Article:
5G is fantastic technology but the rollout will be staggered. 5G will not provide as much resilience and no redundancy and will neither be as reliable or future-proof to meet the raising popularity of gigabit fibre broadband. This makes running critical building systems on 5G a risk and limits the appeal of a rental property to the next generation of renters.  

 

Every 5 years the headline speed offered by leading residential broadband ISPs goes up by a factor of 10. Significantly, 100GBs of capped data usage will last 13 minutes on a capped gigabit product. Replacing the fixed asset Wi-Fi infrastructure with 5G mobile data for a portfolio of properties would significantly increase the operating cost of the buildings. If you are investing or operating in a 25-year property asset why would you put in anything else other than fibre?

 

What does Wi-Fi 6 mean for the future of the Home Hub?

 

Wi-Fi 6 or 802.11ax Wi-Fi is the sixth generation and standard of Wi-Fi technology designed to support four times more devices on a crowded network and a wider Wi-Fi channel that will make Wi-Fi faster. 5G and Wi-Fi 6 are built on the same technology so all the benefits that 5G promises are already available at a fraction of the cost.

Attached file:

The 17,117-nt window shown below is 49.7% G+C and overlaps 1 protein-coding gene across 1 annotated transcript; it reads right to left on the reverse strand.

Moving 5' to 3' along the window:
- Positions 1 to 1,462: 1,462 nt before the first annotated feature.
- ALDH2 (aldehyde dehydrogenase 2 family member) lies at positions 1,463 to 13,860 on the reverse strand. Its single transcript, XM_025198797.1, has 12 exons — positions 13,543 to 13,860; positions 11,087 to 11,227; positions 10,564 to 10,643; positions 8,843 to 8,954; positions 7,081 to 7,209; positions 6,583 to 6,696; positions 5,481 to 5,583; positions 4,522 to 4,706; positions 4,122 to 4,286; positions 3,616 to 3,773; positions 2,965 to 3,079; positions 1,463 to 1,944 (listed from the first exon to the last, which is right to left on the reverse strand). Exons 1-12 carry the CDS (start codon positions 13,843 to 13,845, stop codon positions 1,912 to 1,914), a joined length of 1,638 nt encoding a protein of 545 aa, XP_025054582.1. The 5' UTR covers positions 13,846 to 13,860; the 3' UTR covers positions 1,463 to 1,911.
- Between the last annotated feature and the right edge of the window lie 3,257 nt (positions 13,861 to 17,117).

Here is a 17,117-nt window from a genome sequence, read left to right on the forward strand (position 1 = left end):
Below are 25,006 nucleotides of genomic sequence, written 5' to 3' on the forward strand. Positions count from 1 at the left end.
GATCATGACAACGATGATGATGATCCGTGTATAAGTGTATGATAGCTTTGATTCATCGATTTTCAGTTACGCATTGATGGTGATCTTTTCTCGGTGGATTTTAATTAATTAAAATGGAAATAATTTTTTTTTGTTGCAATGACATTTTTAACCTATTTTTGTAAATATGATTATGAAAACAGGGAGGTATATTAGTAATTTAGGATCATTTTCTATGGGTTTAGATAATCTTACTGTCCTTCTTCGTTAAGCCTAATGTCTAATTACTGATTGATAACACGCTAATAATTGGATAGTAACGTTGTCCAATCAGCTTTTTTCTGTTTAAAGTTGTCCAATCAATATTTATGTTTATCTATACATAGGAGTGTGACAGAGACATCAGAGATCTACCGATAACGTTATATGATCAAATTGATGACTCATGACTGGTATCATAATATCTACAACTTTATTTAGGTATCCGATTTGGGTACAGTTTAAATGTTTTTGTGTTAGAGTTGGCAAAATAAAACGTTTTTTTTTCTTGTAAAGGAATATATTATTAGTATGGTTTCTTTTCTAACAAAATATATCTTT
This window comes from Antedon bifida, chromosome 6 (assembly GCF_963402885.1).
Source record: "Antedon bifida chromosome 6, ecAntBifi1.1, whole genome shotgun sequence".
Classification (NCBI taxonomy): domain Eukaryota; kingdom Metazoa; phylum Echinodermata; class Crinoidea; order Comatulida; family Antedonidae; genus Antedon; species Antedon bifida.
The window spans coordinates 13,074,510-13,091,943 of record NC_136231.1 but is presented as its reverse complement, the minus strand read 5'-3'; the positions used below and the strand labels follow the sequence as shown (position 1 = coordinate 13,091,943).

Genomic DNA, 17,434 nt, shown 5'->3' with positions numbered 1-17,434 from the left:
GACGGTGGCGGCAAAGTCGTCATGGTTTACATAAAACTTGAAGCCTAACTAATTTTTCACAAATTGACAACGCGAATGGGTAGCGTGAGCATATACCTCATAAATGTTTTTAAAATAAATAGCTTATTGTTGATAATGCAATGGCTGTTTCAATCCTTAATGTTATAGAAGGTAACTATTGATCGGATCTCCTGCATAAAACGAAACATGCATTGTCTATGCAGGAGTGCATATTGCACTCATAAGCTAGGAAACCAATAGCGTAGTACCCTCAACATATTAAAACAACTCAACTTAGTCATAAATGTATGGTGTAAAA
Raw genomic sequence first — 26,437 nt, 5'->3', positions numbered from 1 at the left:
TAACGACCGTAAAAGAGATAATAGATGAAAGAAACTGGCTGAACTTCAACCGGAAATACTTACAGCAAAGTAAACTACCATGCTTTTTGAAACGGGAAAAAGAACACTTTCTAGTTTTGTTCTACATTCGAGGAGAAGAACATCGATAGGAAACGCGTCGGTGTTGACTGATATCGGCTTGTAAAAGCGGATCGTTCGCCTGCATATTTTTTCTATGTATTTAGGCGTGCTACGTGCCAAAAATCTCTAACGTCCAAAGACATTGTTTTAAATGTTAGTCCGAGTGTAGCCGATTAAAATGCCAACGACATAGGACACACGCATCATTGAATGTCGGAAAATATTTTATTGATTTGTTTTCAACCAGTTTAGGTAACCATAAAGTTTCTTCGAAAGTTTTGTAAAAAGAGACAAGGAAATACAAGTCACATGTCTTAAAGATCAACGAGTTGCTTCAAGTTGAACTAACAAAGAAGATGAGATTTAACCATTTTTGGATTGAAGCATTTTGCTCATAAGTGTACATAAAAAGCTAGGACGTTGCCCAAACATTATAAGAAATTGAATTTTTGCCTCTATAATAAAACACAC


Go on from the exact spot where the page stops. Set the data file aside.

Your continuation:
Home broadband providers are already promising gigabit services to every home in just a few years.  Fibre broadband has unlimited capacity and is future-proof for at least the next 25 years so will support this evolution. Comparatively, the cost profile of 5G data services will be too much for a typical user afford.  For the majority, all roads lead to fibre broadband and Pervasive Wi-Fi as a common-sense solution.  Don’t believe the 5G hype.

 

Geraghty Taylor has appreciated that internet connectivity is the number one amenity service for BTR since we first started designing schemes. The WiredScore rating is a welcome independent review for occupiers and investors alike.  It is crucial to keep on top of rapid technology changes and design buildings than can accommodate future advances.

 

Create differently

 

#BTR #BuildtoRent #Brand #Brandbeforebuilding

 

Our thanks to the Glide Group team for preparing this review.  If you have any questions relating to the article please get in touch with Darren Henwood

BTR Ecosystems Part II